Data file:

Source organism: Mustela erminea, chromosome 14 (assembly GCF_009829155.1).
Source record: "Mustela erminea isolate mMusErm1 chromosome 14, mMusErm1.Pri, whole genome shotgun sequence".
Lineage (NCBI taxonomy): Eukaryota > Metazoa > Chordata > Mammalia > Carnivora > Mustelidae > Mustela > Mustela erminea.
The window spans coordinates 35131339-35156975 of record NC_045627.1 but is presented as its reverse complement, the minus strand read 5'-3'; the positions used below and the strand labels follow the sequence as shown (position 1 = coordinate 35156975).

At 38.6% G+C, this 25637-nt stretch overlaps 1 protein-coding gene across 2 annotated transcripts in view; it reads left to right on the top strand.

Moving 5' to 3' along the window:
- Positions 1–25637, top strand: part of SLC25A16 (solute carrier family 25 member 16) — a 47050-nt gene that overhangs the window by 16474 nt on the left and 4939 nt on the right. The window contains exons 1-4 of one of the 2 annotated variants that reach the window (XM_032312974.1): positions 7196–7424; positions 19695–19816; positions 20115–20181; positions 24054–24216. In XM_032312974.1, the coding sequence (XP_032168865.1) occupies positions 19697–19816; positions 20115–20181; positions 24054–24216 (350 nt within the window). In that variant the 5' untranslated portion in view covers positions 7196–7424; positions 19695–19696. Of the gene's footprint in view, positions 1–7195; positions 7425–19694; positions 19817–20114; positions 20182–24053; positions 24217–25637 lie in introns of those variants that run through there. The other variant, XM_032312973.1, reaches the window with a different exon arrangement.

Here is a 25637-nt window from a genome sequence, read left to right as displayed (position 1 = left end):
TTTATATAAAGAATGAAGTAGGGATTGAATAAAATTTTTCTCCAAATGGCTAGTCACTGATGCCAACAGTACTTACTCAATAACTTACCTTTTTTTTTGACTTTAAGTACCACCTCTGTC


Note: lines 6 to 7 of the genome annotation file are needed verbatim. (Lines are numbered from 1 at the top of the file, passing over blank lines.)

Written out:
Moving 5' to 3' along the window:
- Positions 1–25637, top strand: part of SLC25A16 (solute carrier family 25 member 16) — a 47050-nt gene that overhangs the window by 16474 nt on the left and 4939 nt on the right. The window contains exons 1-4 of one of the 2 annotated variants that reach the window (XM_032312974.1): positions 7196–7424; positions 19695–19816; positions 20115–20181; positions 24054–24216. In XM_032312974.1, the coding sequence (XP_032168865.1) occupies positions 19697–19816; positions 20115–20181; positions 24054–24216 (350 nt within the window). In that variant the 5' untranslated portion in view covers positions 7196–7424; positions 19695–19696. Of the gene's footprint in view, positions 1–7195; positions 7425–19694; positions 19817–20114; positions 20182–24053; positions 24217–25637 lie in introns of those variants that run through there. The other variant, XM_032312973.1, reaches the window with a different exon arrangement.